7.  Certainly the "Cold Northern" region is getting warmer, but at a rate consistent with the cyclical trend that has been occurring over the past 300 years.  My analysis shows that this warming has not become alarming in recent years and need not be cause for undue concern.  It should be noted that all of the data that I have used are from rural or small-town locations and therefore are indicative of the situation that occurs outside of localised urban areas where most people live.

 

So there is no need for undue alarm about rising temperatures - at least not in the "cold northern" region of the world!  

 

 

 

 

 

 

STATION NAME

COUNTRY

LAT/LONG

MEAN ANNUAL TEMPERATURE

PERIOD OF DATA

COMPLETE YEARS

Nome

USA

64/-165

-3.2

1906-2011

102

Barrow

USA

71/-156

-12.1

1901-2011

90

Prince Albert

Canada

53/-105

+0.7

1884-2011

110

The Pas

Canada

53/-101

-0.3

1910-2011

90

Eureka

Canada

79/-85

-19.4

1947-2011

57

Moosonee

Canada

51/-80

-0.9

1877-2011

109

Godthab / Nuuk

Greenland

64/-51

-1.3

1866-2011

115

Angmagssalik

Greenland

65/-37

-1.1

1895-2011

103

Akureyri

Iceland

65/-18

+3.5

1882-2011

121

Jan Mayen

Norway

70/-8

-0.4

1921-2011

77

Bodo

Norway

67/14

+4.6

1868-2011

143

Haparanda

Sweden

65/24

+1.1

1860-2009

148

Vardo

Norway

70/31

+1.2

1829-2011

171

Vytegra

Russia

61/36

+2.7

1881-2011

93

Salehard

Russia

66/66

-6.3

1882-2011

119

Hanty-Mansijs

Russia

61/69

-1.3

1892-2011

88

Ostrov Dikson

Russia

73/80

-11.3

1916-2011

83

Kokpekty

Kazakhstan

48/82

+1.2

1894-2011

77

Turuhansk

Russia

65/87

-6.7

1881-2011

101

Enisejsk

Russia

58/92

-1.7

1871-2011

117

Kirensk

Russia

57/108

-4.0

1892-2011

94

Nercinskij Zayod

Russia

51/119

-3.4

1839-2011

137

Viljujsk

Russia

63/121

-9.1

1898-2011

99

Verhojansk

Russia

67/133

-15.3

1885-2011

105

Nikolayevsk-na-Amure

Russia

53/140

-2.3

1854-2011

122

Ohotsk

Russia

59/143

-4.6

1890-2011

86

Nikol’skoe

Russia

55/165

+2.3

1899-2011

86

Anadyr

Russia

64/177

-7.4

1898-2011

80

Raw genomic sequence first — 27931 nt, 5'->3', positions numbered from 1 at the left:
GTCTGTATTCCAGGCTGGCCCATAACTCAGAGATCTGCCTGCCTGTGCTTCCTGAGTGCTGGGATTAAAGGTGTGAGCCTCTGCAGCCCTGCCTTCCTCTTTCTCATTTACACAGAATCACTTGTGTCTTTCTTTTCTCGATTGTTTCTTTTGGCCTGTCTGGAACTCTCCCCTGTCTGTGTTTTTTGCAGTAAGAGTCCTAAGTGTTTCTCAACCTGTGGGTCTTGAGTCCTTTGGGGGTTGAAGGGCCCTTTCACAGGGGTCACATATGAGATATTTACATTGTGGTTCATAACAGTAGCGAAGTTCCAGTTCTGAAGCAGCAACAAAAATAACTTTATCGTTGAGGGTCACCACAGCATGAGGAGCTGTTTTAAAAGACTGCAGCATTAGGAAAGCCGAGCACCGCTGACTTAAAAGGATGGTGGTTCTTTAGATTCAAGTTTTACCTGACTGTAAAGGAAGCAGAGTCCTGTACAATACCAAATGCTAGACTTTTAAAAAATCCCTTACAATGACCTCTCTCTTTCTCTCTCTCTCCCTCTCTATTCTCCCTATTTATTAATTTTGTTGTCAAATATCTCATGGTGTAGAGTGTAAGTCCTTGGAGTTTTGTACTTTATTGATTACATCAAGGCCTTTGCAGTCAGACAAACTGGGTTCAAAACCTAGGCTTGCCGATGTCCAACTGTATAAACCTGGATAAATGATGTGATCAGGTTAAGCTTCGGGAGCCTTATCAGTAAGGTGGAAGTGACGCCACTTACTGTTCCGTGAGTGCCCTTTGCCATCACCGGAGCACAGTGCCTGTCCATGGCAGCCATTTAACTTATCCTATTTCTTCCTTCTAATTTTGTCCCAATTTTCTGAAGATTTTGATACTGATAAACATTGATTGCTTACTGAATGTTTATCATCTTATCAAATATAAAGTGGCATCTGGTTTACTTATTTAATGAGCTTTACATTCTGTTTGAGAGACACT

ANNUAL, SUMMER & WINTER MEAN TEMPERATURE TRENDS IN THE COLD NORTHERN REGION

 

The Yellow Triangle symbol is the annual mean temperature for each year (°C), with the annual mean trend line shown in Blue.

The Blue Diamond symbol is the mean temperature of the coldest month (over the long-term) for each year (°C), with the annual mean trend line shown in Red.  The coldest months is January or February at most locations, but is March at one location.

The Green Square symbol is the mean temperature of the warmest month (over the long-term) for each year (°C), with the annual mean trend line shown in Brown.  The warmest months is July at most locations, but is August at some locations.

 

Nome, USA (Alaska)   Small town, 102 complete years of data, 1906-2011

 

Barrow, USA (Alaska)   Rural, 90 complete years of data, 1901-2011  

 

 

Prince Albert, Canada   Small town, 110 complete years of data, 1884-2011

 

The Pas, Canada    Rural, 90 complete years of data, 1910-2011

 

 

Eureka, Canada   Rural, 57 complete years of data, 1947-2011

 

 

Moosonee, Canada   Rural, 109 complete years of data, 1877-2011

 

Nuuk/Godthab, Greenland   Rural, 115 complete years of data, 1866-2011

 

 

Angmagssalik, Greenland   Rural, 103 complete years of data, 1895-2011

 

 

Akureyri, Iceland   Small town, 121 complete years of data, 1882-2011

 

 

Jan Mayen, Norway (Greenland Sea)   Rural, 76 complete years of data, 1921-2011

 

Bodo, Norway   Small town, 143 complete years of data, 1868-2011

 

 

Haparanda, Sweden    Rural, 148 complete years of data, 1860-2009

 

 

Vardo, Norway   Rural, 171 complete years of data, 1829-2011

 

Vytegra, Russia     Rural, 93 complete years of data, 1881-2011

 

 

 

 

Salehard, Russia    Small town, 119 complete years of data, 1882-2011

 

 

 

 

 

Hanty-Mansijs, Russia     Small town, 88 complete years of data, 1892-2011  

 

 

   

 

Ostrov Dikson, Russia (Siberia)   Rural, 83 complete years of data, 1916-2011

 

 

 

 

Kokpekty, Kazahkstan   Rural, 77 complete years of data, 1894-2011

 

 

Turuhansk, Russia     Rural, 101 complete years of data, 1881-2011

Enisejsk, Russia (Siberia)   Small town, 117 complete years of data, 1871-20101

 

Kirensk, Russia (Siberia)   Rural, 94 complete years of data, 1892-2011

 

Nercinskij Zayod, Russia (Siberia)   Rural, 137 complete years of data, 1839-2011

 

Viljujsk, Russia (Siberia)   Rural, 99 complete years of data, 1898-2011

 

Verhojansk, Russia (Siberia)   Rural, 105 complete years of data, 1885-2011

 

Nikolayevsk-na-Amure, Russia (Siberia)    Small town, 122 complete years of data, 1854-2011

 

Ohutsk, Russia (Siberia)   Rural, 86 complete years of data, 1890-2011

 

Nikol’skoe, Russia (Siberia)   Rural, 86 complete years of data, 1899-2011

 

Anadyr, Russia (Siberia)   Rural, 80 complete years of data, 1898-2011

 

 

The Author:

This article was written by Brian Gunter of Narooma, NSW.  In his previous life Brian was an engineering hydrologist involved over many years in the analysis of rainfall and river flow data for the planning of water resources projects in Australia, Asia and Africa.  In recent years he has been one of the Marine Rescue NSW (previously Royal Volunteer Coastal Patrol) volunteer weather observers who operate the Narooma station for the Bureau of Meteorology.

 

Brian Gunter

brigun@westnet.com.au

Original:  25 October 2010

Updated:  9 October 2013